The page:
Still, I often reconstruct parts of a photo’s background in Lightroom, using spot removal or healing brushes to replace distractions — especially since, when photographing outdoors, I have little control over light and some excessive highlights will often break through the darker areas, appearing as bright blobs that our eyes might latch on to. Since patterns of color and shape often repeat in nature photographs, it’s fairly straightforward to remove a distracting blob by replacing it with a leaf, or even eliminate larger objects (sticks, for example) that have captured too much light by replacing them with a batch of leaves, grass, or other elements so that the background ends out more consistent in appearance. I’ll also typically mask the entire background behind the photo’s main subject and add the appearance of additional bokeh by reducing noise and decreasing texture and sharpness, to give the background a smoother, softer appearance and further differentiate it from the subject.
With black backgrounds, of course, I don’t need to do any of that, for the obvious reason that nothing in the background will show through anyway. I still make decisions about what elements of the subject to include in the photo: in some of the photos below, I’ve kept stems or leaves, in others I’ve left them out. That depends on how much of the subject and immediate surroundings are in focus — like in the first yellow daffodil below — since the black mask will cause anything that’s blurry or out of focus to be more obviously so. So, for example, if in that same first photo the stem was blurrier, I would likely have excluded it from the final version of the image, or made it so dark that it appeared to fade to black.
How much of a photo is in sharp focus also helps me determine whether or not it’s suitable for this black background treatment: if individual blooms in the white daffodil clusters below were out of focus, I would typically decide such photos were unsuitable for this treatment. And since I’ve previously used masking to defocus the background of the original photo, it’s simple to flip the background I’ve already masked to black and check to see if the subject — especially around its edges — is adequately in-focus to look right as it contrasts strongly on pure black.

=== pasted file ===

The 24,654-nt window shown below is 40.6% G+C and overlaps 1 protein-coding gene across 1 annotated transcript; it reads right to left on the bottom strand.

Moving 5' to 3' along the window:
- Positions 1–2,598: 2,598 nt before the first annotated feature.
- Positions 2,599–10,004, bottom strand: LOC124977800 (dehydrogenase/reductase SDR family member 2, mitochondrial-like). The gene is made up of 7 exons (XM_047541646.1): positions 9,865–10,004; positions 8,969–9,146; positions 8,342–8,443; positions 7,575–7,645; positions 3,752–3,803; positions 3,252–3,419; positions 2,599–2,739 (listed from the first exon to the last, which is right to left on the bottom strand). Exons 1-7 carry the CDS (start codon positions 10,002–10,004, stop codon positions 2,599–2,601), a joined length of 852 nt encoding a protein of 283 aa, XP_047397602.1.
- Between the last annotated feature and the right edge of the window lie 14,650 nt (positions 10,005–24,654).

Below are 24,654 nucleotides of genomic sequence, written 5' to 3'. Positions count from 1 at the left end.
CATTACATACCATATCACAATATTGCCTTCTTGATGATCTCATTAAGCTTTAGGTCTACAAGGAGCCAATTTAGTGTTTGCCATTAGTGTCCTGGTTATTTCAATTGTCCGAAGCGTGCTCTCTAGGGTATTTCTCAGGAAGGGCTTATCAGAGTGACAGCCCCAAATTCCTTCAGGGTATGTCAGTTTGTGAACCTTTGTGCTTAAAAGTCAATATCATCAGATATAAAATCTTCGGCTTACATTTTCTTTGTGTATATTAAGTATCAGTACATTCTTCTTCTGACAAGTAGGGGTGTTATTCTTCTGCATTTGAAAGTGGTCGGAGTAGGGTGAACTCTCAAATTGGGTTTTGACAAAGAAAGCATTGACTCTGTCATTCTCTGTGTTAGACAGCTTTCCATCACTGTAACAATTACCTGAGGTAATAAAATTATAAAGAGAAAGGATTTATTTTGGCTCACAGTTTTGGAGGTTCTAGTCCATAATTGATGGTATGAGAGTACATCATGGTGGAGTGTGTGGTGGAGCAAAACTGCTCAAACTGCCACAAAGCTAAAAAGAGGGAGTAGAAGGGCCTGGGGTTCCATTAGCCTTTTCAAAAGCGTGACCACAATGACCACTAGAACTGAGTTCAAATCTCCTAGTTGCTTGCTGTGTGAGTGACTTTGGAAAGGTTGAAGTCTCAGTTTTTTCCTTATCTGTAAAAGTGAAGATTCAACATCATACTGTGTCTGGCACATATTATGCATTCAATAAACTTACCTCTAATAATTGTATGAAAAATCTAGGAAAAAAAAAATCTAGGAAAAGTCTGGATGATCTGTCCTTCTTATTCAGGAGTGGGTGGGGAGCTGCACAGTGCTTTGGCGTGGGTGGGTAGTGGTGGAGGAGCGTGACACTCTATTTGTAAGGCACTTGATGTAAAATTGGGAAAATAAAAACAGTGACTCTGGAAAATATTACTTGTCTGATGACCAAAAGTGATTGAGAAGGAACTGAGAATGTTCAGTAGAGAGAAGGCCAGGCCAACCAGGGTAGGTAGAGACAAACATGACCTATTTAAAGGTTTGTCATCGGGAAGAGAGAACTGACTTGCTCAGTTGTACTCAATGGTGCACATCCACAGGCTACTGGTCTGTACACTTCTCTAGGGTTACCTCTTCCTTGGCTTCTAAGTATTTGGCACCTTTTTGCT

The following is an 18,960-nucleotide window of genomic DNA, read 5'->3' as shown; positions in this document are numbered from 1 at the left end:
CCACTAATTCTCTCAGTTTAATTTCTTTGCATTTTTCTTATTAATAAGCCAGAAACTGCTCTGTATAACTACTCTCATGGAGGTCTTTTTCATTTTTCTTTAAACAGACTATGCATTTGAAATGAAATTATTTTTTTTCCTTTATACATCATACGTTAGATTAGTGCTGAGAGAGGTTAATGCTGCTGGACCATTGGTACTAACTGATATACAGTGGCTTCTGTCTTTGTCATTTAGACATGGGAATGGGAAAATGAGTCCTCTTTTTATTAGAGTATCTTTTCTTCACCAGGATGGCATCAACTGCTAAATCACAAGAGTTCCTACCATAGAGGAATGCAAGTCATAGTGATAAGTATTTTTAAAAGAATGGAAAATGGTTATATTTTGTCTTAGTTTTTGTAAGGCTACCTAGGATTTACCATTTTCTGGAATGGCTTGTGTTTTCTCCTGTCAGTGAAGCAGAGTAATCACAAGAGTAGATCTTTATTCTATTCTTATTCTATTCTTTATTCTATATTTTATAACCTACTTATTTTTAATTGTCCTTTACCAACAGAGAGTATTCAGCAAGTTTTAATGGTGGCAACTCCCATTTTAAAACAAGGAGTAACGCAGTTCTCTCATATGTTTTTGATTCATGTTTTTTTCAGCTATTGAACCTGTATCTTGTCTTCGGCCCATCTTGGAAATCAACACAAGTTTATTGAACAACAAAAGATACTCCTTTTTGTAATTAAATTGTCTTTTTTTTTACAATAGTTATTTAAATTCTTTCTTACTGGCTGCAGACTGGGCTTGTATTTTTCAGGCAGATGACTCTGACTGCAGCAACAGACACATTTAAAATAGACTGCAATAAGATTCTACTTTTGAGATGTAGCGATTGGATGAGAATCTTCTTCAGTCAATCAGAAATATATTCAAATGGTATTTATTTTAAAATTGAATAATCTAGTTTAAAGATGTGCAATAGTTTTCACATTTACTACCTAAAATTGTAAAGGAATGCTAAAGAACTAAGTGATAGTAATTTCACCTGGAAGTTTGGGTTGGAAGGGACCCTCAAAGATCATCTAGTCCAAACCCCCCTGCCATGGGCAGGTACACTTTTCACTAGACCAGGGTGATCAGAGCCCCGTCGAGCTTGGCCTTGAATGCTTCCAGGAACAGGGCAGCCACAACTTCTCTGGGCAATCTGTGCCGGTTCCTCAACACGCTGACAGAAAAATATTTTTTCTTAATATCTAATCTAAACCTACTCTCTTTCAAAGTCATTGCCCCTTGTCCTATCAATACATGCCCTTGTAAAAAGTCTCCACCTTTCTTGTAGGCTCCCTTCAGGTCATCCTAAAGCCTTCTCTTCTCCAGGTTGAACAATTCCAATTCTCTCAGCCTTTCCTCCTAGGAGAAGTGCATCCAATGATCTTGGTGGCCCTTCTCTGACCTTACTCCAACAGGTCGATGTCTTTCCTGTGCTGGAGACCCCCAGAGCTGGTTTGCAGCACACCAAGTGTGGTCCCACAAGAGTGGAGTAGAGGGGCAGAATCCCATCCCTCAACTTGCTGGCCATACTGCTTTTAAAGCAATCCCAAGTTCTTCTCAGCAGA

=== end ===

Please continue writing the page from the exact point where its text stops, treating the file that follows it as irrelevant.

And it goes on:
In the second quotation above, Harold Davis describes how you can use underexposure to create more saturated colors. This is very true, and works especially well for colors like yellow, orange, white, or green, where even slight underexposure deepens the colors and captures more texture in the shadows. It’s less effective with colors that are already highly saturated — like reds or purples — which will often need some saturation reduction in Lightroom to keep them from offending your eyeballs. I almost always use exposure bracketing so that the camera creates three images from each scene: one at my chosen exposure, one overexposed, and one underexposed, so that I can then choose the one with the level of color saturation (and focus) that I like the best. With flower photography, the underexposed photo is almost always the version I’ll end out using, whether I’m keeping the background intact or removing it entirely.
“By the late nineteenth century a wildflower became an economic resource, as daffodil flowers could now be sent to local markets. Daffodil production became a by-product of fruit-growing — the grass below the trees would be cut in late summer to make it easier to pick windfalls, which ensured that there would be reduced grass competition when the flowers emerged in spring; they would also be easier to pick. After World War I, Toc H, a Christian service organisation, promoted the picking of daffodils to cheer up hospital patients, and also began to sell daffodils at hospitals to raise money. Commercial picking also took off, especially since flowers were usually available for Mothering Sunday (the fourth Sunday of Lent), traditionally the beginning of the gardening season in Britain.
“During the late nineteenth century and early twentieth, the income from picking daffodils actually became quite important, as it was the only independent income for agricultural labourers in the area, doubly welcome for it being at a time of year when there were few other sources of income. Others joined in too, especially Gypsies and casual workers from the Midlands….
“The flowers became an early tourist attraction, with a special Daffodil Line train running between the villages and the nearby town of Newent.”